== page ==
But John did listen to the scrolls that Zacharias would read to him. His heart was tender, and he listened with his heart. He ached to know what the Lord had told His people. Watching Zacharias lean back on the cushions and answer John’s questions about the Law and about the prophecies of the Coming Messiah would assure me that all was well. Zacharias’s prophecy that our son would be the man to prepare the way for the Lord would come to mind. The Lord was preparing the man through us. My heart glowed with satisfaction.

Had we doted on him too much? The neighbors seemed to think so. We could only train him to obey God and allow God to train him for what He wanted. Because we didn’t demand that he fulfill the priestly duties, we gave the neighbors something more to whisper about us. I should have ignored it, but it hurt.

As he grew, John did not make friends. In fact, he confronted one of his cousins, James, the brother of Jesus. He told him, “The Kingdom of God is at hand. Repent.” They fought over his words.

I cautioned him that he needed to get along with people. I didn’t want him to be disliked by everyone. What kind of life was that? Zacharias reminded me, “The Lord made him so.” Why did the Lord give me a child who told everyone what they did wrong? He would be disliked. He wouldn’t marry. I’d have no grandchildren. I sighed. I must give him to God. Just like I gave my empty womb to Him. What control did I have over him anyway? I wanted to change his life. Didn’t mothers know best? But God had other plans.

There is wisdom in age, and my old age has given me great wisdom. I’ve seen a lot. Zacharias reminded me. “He’s the Lord’s. Allow Him to make John into the man He needs.” Was I just holding him too tightly?

When John became a man, he came to me.
My heart dropped. I could tell by his expression that he would tell me something I wouldn’t like. Tears were already pooling behind my eyes.
“Mother, I am leaving.”
It was more than I thought. “Leaving? Where?
John smiled. He shrugged. “To the wilderness.”
I scurried to make a lunch for him. As if I could feed him for the days that he would stay there.
He laid his hand on my shoulder. “Mom. God will provide.” He picked up the loaf of bread that I had made that morning. “This’ll be enough.”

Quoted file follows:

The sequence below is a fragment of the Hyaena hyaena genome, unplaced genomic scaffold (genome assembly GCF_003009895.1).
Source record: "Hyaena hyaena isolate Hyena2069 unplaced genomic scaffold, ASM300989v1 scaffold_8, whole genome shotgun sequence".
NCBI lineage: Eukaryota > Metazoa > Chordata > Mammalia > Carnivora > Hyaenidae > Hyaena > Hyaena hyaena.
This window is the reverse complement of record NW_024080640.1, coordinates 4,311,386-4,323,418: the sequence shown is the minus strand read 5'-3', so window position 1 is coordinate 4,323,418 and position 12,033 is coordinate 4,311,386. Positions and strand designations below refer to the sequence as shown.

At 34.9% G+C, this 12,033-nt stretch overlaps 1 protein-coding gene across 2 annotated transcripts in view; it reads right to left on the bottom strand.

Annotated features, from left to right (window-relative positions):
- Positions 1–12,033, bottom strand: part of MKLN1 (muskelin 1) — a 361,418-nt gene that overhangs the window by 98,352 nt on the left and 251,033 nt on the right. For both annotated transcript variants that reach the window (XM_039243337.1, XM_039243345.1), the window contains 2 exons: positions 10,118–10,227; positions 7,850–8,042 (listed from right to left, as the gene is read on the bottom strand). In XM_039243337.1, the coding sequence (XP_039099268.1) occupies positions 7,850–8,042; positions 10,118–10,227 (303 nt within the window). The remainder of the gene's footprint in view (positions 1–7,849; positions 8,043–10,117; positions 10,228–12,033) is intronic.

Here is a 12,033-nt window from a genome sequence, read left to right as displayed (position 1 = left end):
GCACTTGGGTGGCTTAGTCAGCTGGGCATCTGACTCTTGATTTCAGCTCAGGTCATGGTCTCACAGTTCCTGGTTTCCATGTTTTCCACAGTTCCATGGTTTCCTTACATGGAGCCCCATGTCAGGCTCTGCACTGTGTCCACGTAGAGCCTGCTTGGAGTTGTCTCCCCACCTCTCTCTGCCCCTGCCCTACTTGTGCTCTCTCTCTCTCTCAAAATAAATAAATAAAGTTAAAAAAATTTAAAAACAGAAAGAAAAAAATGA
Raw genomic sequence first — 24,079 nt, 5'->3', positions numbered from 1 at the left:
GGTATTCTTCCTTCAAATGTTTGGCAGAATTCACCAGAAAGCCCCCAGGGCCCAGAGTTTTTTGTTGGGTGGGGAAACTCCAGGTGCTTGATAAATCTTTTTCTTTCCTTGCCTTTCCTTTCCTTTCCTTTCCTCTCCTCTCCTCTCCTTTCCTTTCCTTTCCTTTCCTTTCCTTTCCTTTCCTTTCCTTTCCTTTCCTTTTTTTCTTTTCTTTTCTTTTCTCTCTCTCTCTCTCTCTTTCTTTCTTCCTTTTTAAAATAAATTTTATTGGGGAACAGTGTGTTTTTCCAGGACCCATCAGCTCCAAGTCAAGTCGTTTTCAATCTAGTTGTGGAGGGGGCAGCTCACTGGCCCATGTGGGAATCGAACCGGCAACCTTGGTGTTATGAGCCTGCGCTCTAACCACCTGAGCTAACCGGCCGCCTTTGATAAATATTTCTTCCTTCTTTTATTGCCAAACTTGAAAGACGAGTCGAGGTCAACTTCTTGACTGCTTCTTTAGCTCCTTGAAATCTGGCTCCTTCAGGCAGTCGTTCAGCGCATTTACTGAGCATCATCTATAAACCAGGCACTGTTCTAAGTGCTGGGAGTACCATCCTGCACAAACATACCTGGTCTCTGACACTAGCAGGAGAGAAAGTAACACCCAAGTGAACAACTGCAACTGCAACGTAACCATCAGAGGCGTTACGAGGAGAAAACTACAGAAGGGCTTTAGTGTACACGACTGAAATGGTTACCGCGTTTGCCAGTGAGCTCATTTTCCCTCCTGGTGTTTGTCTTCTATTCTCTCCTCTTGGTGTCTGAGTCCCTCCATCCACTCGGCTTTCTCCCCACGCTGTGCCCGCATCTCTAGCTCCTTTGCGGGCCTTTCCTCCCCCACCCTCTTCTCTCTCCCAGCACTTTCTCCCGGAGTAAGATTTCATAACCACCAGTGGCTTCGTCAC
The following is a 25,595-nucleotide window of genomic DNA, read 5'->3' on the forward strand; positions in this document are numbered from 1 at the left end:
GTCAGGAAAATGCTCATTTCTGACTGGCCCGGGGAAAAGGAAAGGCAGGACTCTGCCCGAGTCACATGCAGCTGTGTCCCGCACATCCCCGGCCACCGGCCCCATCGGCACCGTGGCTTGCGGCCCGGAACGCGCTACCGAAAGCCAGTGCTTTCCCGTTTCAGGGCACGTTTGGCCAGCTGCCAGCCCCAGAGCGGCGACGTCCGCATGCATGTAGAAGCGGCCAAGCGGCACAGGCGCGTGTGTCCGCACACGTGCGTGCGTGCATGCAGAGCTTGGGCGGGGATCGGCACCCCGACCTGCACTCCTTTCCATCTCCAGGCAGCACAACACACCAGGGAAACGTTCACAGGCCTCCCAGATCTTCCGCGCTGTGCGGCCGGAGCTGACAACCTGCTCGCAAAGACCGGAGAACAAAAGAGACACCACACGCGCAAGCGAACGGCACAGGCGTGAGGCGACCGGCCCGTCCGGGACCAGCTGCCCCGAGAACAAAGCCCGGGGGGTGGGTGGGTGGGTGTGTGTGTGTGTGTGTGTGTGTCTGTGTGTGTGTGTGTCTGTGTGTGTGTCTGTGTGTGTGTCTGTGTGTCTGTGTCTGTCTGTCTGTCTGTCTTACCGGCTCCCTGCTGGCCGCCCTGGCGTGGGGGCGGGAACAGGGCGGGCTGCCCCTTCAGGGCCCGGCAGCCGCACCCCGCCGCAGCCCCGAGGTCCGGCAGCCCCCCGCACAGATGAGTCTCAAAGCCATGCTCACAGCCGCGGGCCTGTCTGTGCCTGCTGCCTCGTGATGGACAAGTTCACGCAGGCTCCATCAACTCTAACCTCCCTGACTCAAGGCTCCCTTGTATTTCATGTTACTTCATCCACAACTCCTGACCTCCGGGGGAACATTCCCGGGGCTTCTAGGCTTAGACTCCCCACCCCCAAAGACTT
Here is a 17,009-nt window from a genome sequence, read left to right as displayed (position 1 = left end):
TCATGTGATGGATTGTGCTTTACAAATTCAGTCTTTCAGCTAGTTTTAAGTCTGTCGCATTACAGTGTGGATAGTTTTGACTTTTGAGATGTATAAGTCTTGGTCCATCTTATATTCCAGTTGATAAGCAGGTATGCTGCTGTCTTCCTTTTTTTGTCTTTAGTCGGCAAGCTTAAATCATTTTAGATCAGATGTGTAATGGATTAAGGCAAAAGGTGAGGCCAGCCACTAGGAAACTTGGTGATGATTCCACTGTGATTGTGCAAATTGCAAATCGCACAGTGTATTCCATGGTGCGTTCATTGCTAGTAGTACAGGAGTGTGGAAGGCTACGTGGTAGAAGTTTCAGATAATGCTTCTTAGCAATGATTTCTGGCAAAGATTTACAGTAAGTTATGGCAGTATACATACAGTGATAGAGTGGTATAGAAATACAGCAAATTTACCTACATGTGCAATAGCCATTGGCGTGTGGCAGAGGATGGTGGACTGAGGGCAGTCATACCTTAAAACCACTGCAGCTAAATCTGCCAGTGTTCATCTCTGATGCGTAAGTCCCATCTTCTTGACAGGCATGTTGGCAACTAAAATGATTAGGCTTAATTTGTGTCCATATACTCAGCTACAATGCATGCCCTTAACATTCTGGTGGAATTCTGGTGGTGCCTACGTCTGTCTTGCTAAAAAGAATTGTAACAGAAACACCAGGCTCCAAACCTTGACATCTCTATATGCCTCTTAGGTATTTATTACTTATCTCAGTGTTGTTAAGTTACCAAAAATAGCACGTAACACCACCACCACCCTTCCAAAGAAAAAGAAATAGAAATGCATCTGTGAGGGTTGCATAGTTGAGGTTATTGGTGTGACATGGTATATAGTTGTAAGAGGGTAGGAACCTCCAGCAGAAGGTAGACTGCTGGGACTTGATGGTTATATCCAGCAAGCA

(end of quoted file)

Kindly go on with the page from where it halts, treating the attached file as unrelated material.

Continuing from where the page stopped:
I nodded, wiping his hair from his face. I tried to be brave, not to show my tears, but they came unbidden. How could I care for my son in the wilderness?
He turned to Zacharias, who stood at the doorway. Zacharias didn’t speak, but hugged him tightly, his face masking the anguish his own heart was feeling.
John hugged him, took one last look around the small house, nodded to us and turned to leave.
I grabbed his arm. “Take your cloak.” I reached up, without thinking to brush his forehead again. It seemed if I didn’t remind him, he would forget to come home. Yet I knew, he would not be returning. I choked out, “Shalom.”
He smiled, hugged me once more. “Be at peace.” And was gone.
How can you “be at peace” when your loved ones are not home?

My days were spent listening for news of where John was. The whispers had already started that he should have stayed to take care of us, his parents, in our old age. We were really feeling our age by now. Even making the fire in the morning to make the bread taxed my hands.

I heard their accusing comments, telling me that I didn’t train him right, that I should have been stricter. I didn’t answer. There was no need. But my heart ached for the son that did not return. I must give my thoughts to God and allow Him to make things right.

Did his cloak keep him warm at nights? Does he eat enough? Could he find shelter from the heat of the day?
Zacharias took a few walks in the desert himself to see if he could find him. I could tell when he returned that he had not. But he would always tell me, “Be at peace.”